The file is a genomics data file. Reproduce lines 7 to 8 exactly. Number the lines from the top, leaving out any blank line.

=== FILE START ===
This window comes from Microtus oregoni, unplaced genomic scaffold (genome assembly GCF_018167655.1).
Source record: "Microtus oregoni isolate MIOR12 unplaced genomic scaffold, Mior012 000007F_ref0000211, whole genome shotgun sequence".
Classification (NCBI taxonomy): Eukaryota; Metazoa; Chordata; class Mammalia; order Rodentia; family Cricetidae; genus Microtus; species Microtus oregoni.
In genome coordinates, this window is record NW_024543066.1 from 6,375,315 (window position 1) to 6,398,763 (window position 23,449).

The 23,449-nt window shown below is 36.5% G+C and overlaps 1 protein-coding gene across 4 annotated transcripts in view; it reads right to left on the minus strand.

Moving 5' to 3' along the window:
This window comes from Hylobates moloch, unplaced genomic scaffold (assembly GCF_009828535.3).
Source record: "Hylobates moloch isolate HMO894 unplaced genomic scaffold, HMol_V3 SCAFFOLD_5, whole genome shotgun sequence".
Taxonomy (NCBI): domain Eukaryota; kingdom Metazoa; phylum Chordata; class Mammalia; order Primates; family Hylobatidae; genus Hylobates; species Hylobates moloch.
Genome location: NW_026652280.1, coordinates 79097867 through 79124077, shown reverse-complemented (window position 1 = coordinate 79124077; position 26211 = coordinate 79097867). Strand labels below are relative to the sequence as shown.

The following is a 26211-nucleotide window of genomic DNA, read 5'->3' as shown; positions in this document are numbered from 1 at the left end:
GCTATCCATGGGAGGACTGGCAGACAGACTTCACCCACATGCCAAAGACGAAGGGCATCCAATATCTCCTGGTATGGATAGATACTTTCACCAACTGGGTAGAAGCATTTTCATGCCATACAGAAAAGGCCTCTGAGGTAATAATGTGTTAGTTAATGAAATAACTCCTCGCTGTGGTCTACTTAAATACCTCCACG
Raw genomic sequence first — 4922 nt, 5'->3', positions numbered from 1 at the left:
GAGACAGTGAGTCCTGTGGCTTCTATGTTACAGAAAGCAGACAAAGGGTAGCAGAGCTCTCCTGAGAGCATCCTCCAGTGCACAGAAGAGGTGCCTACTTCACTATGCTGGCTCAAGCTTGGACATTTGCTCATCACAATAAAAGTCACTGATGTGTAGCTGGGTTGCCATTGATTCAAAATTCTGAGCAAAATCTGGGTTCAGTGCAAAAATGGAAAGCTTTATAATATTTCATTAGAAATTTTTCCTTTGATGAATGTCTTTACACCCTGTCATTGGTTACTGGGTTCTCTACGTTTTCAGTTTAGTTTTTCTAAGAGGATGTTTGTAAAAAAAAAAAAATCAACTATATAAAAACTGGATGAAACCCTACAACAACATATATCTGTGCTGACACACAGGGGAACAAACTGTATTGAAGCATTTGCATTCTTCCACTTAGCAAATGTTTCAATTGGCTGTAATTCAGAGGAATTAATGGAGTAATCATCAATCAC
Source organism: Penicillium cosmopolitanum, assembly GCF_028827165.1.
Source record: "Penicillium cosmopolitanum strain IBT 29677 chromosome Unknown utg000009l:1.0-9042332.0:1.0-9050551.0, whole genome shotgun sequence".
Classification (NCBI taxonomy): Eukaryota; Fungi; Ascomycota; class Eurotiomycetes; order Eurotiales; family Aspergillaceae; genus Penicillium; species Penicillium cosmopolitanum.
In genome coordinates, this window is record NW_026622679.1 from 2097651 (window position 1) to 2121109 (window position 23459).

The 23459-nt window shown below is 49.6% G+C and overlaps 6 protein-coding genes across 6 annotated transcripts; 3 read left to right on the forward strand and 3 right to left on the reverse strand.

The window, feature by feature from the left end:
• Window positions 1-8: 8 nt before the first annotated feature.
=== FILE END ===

This window comes from Hylobates moloch, unplaced genomic scaffold (assembly GCF_009828535.3).
Source record: "Hylobates moloch isolate HMO894 unplaced genomic scaffold, HMol_V3 SCAFFOLD_5, whole genome shotgun sequence".